A group of more than 100 international researchers mapped the genome of the centipede, an arthropod characterized by an elongated body and numerous legs.
The move marks the first genome sequencing of a myriapod, which includes more than 13,000 terrestrial species such as millipedes and centipedes. The researchers said that their findings offer an insight on the evolution of life on Earth.
Ariel Chipman from the Alexander Silberman Institute of Life Sciences at the Hebrew University of Jerusalem, together with colleagues, sequenced the genome of Strigamia maritime, a northern European centipede, and found that while centipedes may have numerous legs, the number of their genes is nowhere near that of humans. Centipedes have only about 15,000 genes, which is about 7,000 fewer than the genes of humans.
Chipman said that the genetic data shows show centipedes transitioned from their original habitat in the sea to becoming terrestrial creatures.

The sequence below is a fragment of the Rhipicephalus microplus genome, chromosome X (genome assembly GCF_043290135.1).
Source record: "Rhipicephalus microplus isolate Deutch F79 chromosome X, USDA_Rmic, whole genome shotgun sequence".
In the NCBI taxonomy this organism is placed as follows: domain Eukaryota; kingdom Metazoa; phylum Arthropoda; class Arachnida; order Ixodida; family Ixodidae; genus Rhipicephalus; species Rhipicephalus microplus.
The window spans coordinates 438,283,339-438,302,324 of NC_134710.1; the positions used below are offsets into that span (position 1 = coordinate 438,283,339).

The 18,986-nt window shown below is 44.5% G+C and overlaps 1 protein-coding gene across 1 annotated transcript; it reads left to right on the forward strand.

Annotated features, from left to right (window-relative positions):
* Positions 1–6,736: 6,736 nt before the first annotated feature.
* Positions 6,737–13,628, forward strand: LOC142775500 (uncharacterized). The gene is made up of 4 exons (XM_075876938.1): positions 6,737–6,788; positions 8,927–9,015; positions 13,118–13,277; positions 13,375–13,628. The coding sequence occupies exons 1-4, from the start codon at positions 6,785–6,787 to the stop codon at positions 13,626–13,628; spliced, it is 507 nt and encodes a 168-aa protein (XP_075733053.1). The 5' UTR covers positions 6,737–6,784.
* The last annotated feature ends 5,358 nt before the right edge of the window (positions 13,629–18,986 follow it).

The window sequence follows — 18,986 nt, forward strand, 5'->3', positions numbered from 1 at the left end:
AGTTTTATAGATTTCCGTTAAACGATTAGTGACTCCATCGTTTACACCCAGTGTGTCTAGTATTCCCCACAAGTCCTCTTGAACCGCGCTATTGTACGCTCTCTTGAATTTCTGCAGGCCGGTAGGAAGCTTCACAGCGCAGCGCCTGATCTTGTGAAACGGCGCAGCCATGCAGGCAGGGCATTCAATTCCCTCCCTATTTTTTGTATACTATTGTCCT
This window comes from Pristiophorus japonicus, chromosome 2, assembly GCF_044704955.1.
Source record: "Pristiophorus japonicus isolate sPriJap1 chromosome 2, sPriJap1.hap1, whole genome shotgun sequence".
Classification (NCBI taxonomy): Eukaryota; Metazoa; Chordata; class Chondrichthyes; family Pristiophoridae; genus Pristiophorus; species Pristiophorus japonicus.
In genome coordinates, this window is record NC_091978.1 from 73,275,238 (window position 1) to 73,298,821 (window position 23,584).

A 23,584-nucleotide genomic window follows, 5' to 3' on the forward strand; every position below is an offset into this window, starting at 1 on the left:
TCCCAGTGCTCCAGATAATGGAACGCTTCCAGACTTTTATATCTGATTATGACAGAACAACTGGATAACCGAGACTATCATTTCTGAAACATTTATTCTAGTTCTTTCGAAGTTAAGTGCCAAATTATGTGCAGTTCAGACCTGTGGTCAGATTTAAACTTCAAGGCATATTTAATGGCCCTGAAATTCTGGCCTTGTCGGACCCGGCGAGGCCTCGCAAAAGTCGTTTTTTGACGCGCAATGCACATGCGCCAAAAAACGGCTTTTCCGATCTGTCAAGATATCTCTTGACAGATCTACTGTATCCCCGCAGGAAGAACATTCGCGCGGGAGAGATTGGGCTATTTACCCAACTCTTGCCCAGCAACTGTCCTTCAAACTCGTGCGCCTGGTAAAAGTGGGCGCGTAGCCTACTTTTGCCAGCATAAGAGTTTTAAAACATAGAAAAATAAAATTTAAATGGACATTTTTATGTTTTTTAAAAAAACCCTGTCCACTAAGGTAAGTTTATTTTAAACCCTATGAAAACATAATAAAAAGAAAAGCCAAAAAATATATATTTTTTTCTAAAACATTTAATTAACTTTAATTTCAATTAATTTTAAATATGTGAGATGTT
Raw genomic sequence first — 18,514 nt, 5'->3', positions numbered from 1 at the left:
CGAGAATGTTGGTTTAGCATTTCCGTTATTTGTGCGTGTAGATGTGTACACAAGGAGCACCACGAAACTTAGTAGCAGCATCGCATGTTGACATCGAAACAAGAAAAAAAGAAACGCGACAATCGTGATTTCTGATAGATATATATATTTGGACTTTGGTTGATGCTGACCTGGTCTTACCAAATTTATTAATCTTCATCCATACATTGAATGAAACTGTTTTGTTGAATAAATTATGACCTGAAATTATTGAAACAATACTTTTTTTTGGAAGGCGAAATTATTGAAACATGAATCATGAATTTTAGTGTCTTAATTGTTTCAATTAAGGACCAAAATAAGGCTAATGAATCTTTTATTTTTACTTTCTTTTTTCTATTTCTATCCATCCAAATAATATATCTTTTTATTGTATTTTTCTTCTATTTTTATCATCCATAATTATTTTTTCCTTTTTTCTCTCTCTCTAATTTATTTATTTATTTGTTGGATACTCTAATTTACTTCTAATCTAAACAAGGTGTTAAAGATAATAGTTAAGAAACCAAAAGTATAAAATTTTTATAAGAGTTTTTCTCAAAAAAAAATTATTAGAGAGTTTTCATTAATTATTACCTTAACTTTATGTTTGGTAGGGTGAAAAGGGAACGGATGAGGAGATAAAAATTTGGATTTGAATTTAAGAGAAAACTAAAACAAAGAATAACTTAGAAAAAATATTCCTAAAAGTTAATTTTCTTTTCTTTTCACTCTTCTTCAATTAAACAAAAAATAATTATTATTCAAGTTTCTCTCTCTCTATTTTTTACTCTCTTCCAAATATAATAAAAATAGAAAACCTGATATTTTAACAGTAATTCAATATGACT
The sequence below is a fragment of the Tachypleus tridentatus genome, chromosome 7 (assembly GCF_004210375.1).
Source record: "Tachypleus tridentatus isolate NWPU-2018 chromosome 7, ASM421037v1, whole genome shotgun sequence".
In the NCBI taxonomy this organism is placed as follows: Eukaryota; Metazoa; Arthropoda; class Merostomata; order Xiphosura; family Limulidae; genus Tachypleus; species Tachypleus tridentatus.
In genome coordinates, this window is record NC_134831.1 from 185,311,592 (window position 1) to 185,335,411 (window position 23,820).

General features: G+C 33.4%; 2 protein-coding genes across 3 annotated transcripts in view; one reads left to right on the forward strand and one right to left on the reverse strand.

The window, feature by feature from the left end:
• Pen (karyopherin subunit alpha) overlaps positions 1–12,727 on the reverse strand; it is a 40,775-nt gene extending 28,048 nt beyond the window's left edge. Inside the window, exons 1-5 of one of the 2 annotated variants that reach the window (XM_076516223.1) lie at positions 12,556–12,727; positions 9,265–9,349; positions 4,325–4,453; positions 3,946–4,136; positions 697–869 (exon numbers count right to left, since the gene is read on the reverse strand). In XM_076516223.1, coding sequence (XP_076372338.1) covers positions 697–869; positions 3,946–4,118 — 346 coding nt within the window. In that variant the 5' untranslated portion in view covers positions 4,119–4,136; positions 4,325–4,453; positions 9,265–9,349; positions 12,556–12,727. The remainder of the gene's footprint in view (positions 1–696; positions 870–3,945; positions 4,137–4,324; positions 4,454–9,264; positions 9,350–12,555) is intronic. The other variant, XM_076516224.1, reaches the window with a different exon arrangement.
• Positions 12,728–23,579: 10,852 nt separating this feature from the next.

"The use of different evolutionary solutions to similar problems shows that myriapods and insects adapted to dry land independently of each other," Chipman said. "Comparing the centipede and insect genomes shows that they independently evolved different solutions to the same problem shared by all land-dwelling creatures -- that of living in dry air."
The research likewise revealed that while centipedes are closely related to insects, they do not have the olfactory gene family that insects use to smell the air, and this prompted centipedes to expand other gene families to develop their own air-sniffing ability.
"The genome provides access to many aspects of myriapod biology that have not been studied before, suggesting, for example, that they have diversified receptors for smell that are quite different from those used by insects," the researchers wrote.
The researchers also found the Strigamia maritime centipedes have lost the genes that encode light receptors and the genes that control circadian rhythm, otherwise known as the body clock. Centipedes were, however, able to keep their enhanced sensory capabilities, allowing them to recognize their environment and capture prey.
Study researcher Michael Akam said that the creatures live underground and do not have eyes, so it isn't surprising that many of the genes for light receptors are missing in these animals.
"They behave as if they are hiding from the light. They must have some alternative way of detecting when they are exposed," Akam said.